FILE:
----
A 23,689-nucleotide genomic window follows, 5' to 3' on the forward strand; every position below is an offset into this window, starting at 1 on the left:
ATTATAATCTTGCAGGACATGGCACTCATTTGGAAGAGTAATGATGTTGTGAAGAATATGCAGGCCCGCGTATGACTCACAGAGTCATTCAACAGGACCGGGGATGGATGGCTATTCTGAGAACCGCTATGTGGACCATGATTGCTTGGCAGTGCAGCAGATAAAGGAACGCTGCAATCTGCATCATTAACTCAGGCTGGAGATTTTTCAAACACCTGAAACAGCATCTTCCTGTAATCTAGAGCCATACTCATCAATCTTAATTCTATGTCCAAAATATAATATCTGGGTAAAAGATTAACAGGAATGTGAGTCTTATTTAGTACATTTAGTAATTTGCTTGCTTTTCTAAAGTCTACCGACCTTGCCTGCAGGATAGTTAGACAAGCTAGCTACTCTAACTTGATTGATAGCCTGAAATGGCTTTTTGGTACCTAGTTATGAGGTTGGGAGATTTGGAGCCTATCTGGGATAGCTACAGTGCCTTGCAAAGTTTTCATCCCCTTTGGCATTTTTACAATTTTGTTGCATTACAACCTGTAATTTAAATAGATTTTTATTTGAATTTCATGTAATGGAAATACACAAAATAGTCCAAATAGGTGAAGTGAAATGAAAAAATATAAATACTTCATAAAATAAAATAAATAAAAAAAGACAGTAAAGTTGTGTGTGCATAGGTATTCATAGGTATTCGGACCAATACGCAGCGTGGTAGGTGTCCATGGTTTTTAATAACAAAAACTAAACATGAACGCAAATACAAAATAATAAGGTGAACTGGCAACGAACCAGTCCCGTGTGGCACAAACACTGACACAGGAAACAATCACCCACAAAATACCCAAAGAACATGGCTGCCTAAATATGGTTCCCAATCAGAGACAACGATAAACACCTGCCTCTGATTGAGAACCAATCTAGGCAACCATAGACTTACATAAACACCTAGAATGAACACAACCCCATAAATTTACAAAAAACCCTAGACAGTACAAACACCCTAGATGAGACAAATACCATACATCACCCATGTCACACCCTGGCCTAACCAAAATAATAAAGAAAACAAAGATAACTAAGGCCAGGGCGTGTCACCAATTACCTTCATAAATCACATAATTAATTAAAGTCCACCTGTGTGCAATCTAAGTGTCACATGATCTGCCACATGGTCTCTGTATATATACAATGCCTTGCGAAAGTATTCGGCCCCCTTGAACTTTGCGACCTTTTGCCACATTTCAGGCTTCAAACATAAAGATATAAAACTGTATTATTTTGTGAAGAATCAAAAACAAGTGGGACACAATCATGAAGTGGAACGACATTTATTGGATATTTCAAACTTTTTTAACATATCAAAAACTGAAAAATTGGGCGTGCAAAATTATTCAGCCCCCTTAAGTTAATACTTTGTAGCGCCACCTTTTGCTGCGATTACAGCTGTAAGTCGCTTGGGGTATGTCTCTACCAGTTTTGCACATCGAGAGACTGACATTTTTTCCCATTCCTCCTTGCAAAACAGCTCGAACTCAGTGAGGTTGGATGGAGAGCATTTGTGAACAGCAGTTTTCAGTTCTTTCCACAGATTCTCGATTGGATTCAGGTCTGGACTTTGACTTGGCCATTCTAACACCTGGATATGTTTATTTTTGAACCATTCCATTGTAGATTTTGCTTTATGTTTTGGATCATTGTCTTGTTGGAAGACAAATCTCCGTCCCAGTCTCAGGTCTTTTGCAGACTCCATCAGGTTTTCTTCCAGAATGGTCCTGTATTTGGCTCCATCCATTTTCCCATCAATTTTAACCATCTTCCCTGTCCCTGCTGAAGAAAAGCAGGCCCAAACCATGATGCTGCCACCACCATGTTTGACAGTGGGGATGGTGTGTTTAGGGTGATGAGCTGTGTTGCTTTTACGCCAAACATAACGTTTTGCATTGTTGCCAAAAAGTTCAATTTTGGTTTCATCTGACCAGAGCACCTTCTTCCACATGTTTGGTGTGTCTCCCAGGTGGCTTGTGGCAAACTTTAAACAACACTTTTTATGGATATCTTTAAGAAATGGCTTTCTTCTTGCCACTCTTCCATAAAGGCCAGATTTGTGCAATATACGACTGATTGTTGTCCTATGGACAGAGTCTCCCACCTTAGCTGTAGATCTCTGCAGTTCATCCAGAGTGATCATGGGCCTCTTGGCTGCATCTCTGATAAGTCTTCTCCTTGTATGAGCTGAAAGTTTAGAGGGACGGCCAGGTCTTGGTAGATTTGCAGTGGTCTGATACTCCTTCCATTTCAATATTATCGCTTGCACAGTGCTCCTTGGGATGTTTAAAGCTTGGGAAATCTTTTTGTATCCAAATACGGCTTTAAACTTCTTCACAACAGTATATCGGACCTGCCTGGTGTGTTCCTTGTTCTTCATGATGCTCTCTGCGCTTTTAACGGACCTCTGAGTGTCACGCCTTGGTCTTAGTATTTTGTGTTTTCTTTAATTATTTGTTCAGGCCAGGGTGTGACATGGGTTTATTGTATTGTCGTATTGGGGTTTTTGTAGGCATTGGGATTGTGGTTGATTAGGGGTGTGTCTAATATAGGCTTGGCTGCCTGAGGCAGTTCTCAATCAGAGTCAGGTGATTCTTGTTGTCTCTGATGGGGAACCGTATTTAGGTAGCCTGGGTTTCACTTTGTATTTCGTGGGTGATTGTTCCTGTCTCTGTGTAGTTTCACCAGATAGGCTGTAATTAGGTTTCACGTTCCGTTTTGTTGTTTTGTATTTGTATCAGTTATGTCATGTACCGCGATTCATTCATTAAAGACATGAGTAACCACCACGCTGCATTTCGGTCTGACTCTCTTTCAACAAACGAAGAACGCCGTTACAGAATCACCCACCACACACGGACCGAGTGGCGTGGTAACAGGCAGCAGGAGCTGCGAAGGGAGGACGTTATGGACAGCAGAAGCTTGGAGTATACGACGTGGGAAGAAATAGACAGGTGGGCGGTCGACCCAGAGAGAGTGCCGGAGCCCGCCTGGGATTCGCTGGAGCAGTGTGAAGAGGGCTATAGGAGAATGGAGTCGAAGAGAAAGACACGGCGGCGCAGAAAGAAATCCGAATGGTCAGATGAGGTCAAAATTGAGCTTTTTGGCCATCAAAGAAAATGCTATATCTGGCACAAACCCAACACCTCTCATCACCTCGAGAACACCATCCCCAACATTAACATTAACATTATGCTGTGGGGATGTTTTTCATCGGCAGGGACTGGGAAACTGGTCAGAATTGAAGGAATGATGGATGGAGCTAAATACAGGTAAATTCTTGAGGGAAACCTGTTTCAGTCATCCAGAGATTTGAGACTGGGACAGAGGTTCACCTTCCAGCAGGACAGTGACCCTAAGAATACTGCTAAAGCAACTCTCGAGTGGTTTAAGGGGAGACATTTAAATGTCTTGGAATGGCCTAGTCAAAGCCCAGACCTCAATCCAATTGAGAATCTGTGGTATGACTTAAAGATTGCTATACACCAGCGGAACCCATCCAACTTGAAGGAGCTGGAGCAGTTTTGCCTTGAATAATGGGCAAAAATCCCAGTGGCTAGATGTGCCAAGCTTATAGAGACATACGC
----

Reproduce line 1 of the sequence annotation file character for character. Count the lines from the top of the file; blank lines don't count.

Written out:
A 23,689-nucleotide genomic window follows, 5' to 3' on the forward strand; every position below is an offset into this window, starting at 1 on the left: